There's no question too big and no question too small for WGBH's Curiosity Desk. And this week we turn to listener Louise Erskine from Paxton, Mass., who was hoping to settle a major family debate about a minor household mystery.
"What is the butter dish or butter drawer really for in the refrigerator door? I look online. Nobody seems to know. It's been a raging controversy in Paxton for many years."
Ed Baker, who works the showroom floor at Belcher's Appliance Center in Framingham, Mass., is the one to go to for answers. He's been selling refrigerators for decades and has seen his fair share of butter compartments.
"You’ll find it in almost all the refrigerators — they’ll have a place for the butter," he said. "A little compartment to put it in."
As for why that is, the debate has dragged on in Louise Erskine's family for years.
Theory One: The Brother
"My brother thinks it’s just so that you can find the butter easily and the cover's just so that [the butter] doesn't fly across the room when you open the refrigerator door," said Erskine.
So, what does Ed Baker say?
"It has a function, that’s why they put it in," he explained. "If it didn’t have a function, they’d take it out. The manufacturer doesn’t want to spend any money that he doesn’t have to."
Sure, convenience and butter safety could both be considered functions, but Baker says neither is enough of a function to persuade manufacturers to open up their wallets.
Theory Two: Louise
"I thought that the butter drawer was for keeping the smells from whatever you’ve got in the refrigerator from going into the butter," said Erskine.
Not a bad thought, said Baker. And actually, there’s a chance that the plastic cover does exactly that — to a certain extent.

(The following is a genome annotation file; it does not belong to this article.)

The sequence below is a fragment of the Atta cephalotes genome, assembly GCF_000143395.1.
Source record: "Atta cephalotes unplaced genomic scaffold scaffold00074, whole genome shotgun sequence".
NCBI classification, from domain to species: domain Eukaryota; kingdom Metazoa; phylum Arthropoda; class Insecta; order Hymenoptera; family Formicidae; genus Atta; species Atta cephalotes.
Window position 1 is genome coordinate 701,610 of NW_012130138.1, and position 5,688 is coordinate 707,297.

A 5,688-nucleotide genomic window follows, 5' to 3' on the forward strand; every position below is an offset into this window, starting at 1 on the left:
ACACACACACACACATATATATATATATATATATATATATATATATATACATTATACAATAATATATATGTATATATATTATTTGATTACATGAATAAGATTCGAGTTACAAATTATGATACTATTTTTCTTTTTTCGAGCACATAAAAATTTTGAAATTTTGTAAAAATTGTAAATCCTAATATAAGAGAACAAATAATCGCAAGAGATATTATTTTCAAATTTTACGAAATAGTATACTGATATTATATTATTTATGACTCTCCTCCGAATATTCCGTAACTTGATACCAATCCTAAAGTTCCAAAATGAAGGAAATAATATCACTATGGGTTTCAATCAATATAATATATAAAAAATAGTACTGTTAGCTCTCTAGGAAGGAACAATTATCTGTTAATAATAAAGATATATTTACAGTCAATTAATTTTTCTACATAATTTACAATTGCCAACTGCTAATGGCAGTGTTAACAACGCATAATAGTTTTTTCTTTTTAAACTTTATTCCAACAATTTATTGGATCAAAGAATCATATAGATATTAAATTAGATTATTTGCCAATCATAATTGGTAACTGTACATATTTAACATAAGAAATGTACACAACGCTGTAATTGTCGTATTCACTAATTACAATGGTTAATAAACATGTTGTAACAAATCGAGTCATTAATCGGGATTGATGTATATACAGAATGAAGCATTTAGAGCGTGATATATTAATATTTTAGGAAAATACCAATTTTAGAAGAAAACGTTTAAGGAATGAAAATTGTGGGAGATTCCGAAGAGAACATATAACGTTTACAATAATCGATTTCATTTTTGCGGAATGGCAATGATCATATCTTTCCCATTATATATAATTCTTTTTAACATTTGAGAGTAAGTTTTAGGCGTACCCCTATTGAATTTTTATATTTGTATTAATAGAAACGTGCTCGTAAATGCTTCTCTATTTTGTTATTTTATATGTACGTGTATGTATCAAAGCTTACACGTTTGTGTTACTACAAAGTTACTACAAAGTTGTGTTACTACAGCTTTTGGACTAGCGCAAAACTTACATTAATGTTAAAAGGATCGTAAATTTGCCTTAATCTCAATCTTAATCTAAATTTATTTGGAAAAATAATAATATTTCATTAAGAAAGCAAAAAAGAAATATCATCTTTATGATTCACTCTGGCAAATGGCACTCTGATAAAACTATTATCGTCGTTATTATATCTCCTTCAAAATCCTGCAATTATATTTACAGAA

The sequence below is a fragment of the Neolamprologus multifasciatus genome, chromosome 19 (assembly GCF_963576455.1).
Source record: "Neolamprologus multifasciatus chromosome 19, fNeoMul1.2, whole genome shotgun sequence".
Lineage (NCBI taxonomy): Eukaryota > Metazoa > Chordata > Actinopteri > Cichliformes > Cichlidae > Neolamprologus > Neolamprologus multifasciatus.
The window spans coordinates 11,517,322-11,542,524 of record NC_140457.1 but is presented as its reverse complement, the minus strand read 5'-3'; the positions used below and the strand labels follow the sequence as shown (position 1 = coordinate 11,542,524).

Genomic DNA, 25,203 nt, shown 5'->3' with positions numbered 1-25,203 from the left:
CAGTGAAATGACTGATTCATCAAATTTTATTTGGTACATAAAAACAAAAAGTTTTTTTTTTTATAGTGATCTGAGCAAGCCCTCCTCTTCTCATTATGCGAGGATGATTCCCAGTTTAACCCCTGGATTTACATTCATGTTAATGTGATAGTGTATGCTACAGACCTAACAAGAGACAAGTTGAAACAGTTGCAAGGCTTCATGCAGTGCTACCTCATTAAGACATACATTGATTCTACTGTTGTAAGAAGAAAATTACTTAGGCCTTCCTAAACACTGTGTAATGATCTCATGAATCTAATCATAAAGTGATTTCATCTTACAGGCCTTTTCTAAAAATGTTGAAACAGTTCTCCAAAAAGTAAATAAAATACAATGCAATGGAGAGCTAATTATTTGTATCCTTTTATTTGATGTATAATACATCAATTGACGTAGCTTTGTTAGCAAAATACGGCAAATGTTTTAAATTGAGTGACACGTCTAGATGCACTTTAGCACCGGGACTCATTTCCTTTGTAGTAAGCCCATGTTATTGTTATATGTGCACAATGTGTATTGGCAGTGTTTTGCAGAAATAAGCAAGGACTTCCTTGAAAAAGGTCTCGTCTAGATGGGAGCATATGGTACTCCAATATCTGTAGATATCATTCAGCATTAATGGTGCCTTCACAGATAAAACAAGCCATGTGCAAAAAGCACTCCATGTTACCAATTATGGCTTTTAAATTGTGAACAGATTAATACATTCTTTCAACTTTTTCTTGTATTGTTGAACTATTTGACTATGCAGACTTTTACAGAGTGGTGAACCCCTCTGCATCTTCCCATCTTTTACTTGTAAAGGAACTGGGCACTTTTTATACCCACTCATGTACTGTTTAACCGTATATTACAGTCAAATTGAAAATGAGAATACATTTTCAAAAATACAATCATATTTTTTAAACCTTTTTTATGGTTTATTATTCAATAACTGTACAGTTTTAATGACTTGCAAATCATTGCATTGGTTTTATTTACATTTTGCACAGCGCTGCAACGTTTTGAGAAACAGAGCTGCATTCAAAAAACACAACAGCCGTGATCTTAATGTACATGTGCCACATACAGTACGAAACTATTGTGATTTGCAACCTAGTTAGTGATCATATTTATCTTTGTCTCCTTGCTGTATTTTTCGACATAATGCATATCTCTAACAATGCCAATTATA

"That’s a possibility," said Baker. "It’s a closed area, but the thing is not totally airtight."
And even if it does help fend off odors, Baker said that's not the reason these butter compartments have been a ubiquitous feature of the refrigerator door for decades.
Theory Three: The Father
"My father is sure that there is less insulation around the butter drawer and so that if you leave the cover up all the cold air is going out," said Erskine.
So Louise's father's take — essentially — is that the cover is there to keep the cold air in. He’s actually on the right track, sort of. There is, in fact, usually no insulation in this area. But consider how a fridge is cooled.
"The cold air in the refrigerator always comes from the freezer," explained Baker.
That cold air is introduced to the fridge by a fan, usually located in the back near the bottom. Now think about the placement of that butter compartment on most fridges, and the laws of physics.
"The reason they put it on the top is because heat rises," said Baker.
Indeed, the top of the door is usually the warmest area of the fridge. And that plastic cover is designed to double down on that fact. It’s not meant to keep the cold air in — it's meant to keep the cold air out.
"That little cover that goes over it keeps some of the cold from going in there," said Baker. "So, you want the butter to be a little bit softer and it will keep it slightly softer."
Butter becomes easily spreadable at about 60 degrees, far warmer than it is in the fridge. In the 1950s, General Electric introduced a compartment in some refrigerators called the "butter conditioner" — with an active, adjustable heater to keep the butter warm. Not surprisingly, this proved energy inefficient, and they replaced it with that now familiar compartment with the plastic cover, designed to keep the butter just a little bit warmer.
So there’s your answer, Louise. Feel free to spread it around.
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